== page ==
What is the technology S-curve? What does it represent for disruptive innovation?
The technology S-curve is a framework that guides timing for innovations. This model is best suited for sustaining innovations.
Read on to understand the technology S-curve and its appropriate usage.
The Technology S-Curve Framework
Some businesses use the technology S-curve framework to determine when to adopt innovations—but the technology S-curve framework only applies to sustaining innovations that replace products within the same value network.
When a technology is first developed, progress is slow and the slope of the S-curve is gradual. Then, the slope steepens as improved understanding and engineering bring rapid progress. Finally, the slope nearly plateaus as technology has been improved and refined so much that progress slows significantly.
When a new sustaining technology emerges, the S-curves of the old and the new technologies overlap: The new technology is in the early acceleration stages while the old technology begins to plateau. The most successful companies transition from the old to the new technology at the moment that the two curves intersect, shown on the graph. The companies that do this best are the established firms.
However, when a disruptive technology emerges, its technology S-curve is on an entirely different graph because, by definition, it serves a different market and exists in a different value network. At a certain point, once the disruptive technology’s performance has improved enough, it may invade the previously established market and replace the old technology, in which case it would look like these graphs.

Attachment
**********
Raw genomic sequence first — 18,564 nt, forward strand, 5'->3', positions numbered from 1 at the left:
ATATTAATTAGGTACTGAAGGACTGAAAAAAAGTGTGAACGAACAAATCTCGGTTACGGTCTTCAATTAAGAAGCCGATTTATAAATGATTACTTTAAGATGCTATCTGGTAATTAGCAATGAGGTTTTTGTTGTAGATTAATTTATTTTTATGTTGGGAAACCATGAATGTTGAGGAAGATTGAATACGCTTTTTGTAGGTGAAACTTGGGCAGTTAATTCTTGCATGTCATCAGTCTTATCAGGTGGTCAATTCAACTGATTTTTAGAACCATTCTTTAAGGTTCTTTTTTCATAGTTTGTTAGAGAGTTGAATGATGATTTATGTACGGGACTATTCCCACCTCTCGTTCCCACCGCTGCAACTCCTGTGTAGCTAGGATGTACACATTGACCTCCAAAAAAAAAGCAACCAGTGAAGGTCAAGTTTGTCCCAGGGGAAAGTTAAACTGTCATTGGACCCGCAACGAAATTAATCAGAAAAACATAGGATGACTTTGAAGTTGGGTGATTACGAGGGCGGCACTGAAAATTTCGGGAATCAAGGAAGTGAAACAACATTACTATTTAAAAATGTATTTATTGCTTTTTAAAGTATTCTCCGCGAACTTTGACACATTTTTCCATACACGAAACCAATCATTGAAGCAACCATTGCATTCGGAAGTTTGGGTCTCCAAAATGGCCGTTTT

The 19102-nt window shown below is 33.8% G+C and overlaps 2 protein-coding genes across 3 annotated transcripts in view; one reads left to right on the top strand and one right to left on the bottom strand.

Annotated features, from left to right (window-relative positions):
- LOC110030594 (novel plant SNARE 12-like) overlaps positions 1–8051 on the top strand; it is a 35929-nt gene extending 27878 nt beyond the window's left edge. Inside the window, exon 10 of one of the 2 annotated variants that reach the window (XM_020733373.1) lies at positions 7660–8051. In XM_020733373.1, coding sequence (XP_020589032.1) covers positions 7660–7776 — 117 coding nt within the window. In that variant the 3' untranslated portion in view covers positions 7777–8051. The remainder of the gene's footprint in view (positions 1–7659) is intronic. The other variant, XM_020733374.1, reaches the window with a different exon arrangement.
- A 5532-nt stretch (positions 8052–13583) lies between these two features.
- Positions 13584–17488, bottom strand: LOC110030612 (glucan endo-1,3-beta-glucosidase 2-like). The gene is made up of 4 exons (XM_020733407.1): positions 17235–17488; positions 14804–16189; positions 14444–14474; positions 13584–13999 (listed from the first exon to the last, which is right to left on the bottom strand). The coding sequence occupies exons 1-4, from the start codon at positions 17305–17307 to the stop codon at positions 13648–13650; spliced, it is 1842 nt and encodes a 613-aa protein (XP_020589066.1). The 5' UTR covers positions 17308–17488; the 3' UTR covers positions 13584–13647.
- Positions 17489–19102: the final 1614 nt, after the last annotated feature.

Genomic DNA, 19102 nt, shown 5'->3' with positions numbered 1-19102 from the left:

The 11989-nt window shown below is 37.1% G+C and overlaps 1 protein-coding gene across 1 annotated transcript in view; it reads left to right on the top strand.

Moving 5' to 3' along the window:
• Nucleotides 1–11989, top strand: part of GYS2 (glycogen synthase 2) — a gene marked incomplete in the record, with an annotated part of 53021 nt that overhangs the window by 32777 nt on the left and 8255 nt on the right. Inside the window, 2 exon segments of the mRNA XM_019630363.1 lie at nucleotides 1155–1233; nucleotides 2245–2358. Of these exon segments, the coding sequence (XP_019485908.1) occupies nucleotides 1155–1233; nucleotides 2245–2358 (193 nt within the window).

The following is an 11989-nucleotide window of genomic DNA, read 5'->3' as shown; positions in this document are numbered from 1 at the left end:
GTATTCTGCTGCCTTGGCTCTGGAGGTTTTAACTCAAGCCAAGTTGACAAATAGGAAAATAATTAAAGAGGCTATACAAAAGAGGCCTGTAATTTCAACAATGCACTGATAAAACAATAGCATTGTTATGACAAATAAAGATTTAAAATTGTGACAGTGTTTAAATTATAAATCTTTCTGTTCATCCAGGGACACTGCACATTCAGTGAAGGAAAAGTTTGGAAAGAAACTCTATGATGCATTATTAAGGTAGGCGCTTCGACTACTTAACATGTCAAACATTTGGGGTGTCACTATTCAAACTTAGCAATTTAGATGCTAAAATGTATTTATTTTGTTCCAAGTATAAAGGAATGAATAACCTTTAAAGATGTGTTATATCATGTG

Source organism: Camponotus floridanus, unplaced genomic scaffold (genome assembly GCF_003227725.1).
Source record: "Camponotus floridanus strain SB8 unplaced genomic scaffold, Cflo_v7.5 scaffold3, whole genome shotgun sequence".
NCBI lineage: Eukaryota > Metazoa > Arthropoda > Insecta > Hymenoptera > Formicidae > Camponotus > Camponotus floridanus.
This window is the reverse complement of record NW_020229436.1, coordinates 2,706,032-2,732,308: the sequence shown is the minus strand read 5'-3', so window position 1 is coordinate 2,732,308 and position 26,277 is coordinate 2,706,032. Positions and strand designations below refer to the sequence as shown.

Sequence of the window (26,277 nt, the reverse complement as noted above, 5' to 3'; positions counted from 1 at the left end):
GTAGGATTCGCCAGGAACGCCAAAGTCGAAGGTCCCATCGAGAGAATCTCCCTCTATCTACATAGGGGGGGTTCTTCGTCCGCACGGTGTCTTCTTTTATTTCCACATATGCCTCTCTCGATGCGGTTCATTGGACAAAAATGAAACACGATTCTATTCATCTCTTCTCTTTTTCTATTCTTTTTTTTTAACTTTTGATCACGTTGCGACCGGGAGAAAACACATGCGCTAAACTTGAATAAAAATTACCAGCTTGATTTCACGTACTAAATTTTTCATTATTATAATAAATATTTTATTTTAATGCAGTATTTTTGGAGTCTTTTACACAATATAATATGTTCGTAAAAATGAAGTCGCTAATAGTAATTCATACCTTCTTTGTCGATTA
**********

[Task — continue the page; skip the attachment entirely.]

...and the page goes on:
Predicting Flash Memory’s Fate
Flash memory was developed in the 1980s and threatened to disrupt the disk drive industry. Initially, flash memory attracted customers outside the computer value network, including makers of heart monitors, cell phones, industrial robots, and modems. (Shortform note: Today, flash memory is ubiquitous and is used in solid-state hard drives, smartphones, USB flash drives, and digital cameras.)
Would flash memory invade the disk drive value network and upend established firms’ dominance? Here’s how each of the theories we discussed would guide predictions.
1) The Organizational Structure Framework would categorize flash memory as a radical technology. As such, established firms that were set up to facilitate a different workflow and communication structure than flash memory demanded could only develop flash memory products if they created independent entities to lead the effort.
This held true: Seagate bought a 25 percent equity in SunDisk Corporation (which was later renamed SanDisk) to design and develop the flash memory cards.
2) The Capabilities Viewpoint would recognize that, although flash memory used significantly different technology than disk drives, disk drive makers had all the knowledge they needed to succeed. Established firms were experienced in designing technology, buying component parts from suppliers, coordinating products’ assembly, and marketing and selling them. The companies could apply these general capabilities to producing flash memory and competing with startups.
Seagate did, in fact, use its capabilities to go into business with SunDisk, find component suppliers and a manufacturer, and then market the products itself.
3) The Technology S-Curve Framework would note that the rate of improvement of disk drive technology had not yet slowed to a point that the S-curve of the new technology’s progress could intersect with the old technology’s S-curve. That means that disk drives were not yet at risk of being replaced by flash memory.
4) The Value Network Framework would disregard established firms’ organizational structures and capabilities as reliable predictors of whether the firms would be toppled, and it would disregard the S-curve framework because that only applies to sustained technologies. Instead, the Value Network Framework would predict whether established firms would invest in their own flash memory products based on their customers’ interest.
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- Christensen's famous theory of disruptive innovation
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